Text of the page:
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The Really Hard Science

To be of true service to humanity, science must be
an exquisite blend of data, theory and narrative
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Over the past three decades I have noted two disturbing tendencies in both science and society: first, to rank the sciences from “hard” (physical sciences) to “medium” (biological sciences) to “soft” (social sciences); second, to divide science writing into two forms, technical and popular. And, as such rankings and divisions are wont to do, they include an assessment of worth, with the hard sciences and technical writing respected the most, and the soft sciences and popular writing esteemed the least. Both these prejudices are so far off the mark that they are not even wrong. (continue reading…)

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The Fossil Fallacy

Creationists’ demand for “just one transitional fossil” reveals a deep misunderstanding of science
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Nineteenth-century English social scientist Herbert Spencer made this prescient observation: “Those who cavalierly reject the Theory of Evolution, as not adequately supported by facts, seem quite to forget that their own theory is supported by no facts at all.” A century later nothing has changed.When I debate creationists, they present not one fact in favor of creation and instead demand “just one transitional fossil” that proves evolution. When I do offer evidence (for example, Ambulocetus natans, a transitional fossil between land mammals and modern whales), they respond that there are now two gaps in the fossil record. This is a clever debate retort, but it reveals a profound error that I call the Fossil Fallacy: the belief that a “single fossil” — one bit of data — constitutes proof of a multifarious process or historical sequence. In fact, proof is derived through a convergence of evidence from numerous lines of inquiry — multiple, independent inductions all of which point to an unmistakable conclusion. (continue reading…)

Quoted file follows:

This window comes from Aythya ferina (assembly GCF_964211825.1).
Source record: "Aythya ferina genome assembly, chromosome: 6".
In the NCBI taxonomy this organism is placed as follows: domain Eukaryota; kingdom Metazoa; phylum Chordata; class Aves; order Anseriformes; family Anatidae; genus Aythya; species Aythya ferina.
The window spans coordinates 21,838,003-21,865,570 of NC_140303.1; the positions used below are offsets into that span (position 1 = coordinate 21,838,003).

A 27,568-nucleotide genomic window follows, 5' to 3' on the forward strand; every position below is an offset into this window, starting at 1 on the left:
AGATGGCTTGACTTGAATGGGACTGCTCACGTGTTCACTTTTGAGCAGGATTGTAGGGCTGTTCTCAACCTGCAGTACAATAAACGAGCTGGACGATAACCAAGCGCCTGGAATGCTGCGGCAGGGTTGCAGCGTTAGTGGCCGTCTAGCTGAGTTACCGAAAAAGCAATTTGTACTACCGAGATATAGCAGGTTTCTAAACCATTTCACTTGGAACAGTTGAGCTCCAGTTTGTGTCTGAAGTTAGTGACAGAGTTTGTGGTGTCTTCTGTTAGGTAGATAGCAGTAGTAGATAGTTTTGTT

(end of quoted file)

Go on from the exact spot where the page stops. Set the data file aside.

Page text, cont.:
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The Enchanted Glass

Francis Bacon and experimental psychologists show why the facts in science never just speak for themselves
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In the first trimester of the gestation of science, one of science’s midwives, Francis Bacon, penned an immodest work entitled Novum Organum (“new tool,” after Aristotle’s Organon) that would open the gates to the “Great Instauration” he hoped to inaugurate through the scientific method. Rejecting both the unempirical tradition of scholasticism and the Renaissance quest to recover and preserve ancient wisdom, Bacon sought a blend of sensory data and reasoned theory.

Cognitive barriers that color clear judgment presented a major impediment to Bacon’s goal. He identified four: idols of the cave (individual peculiarities), idols of the marketplace (limits of language), idols of the theater (preexisting beliefs) and idols of the tribe (inherited foibles of human thought). (continue reading…)

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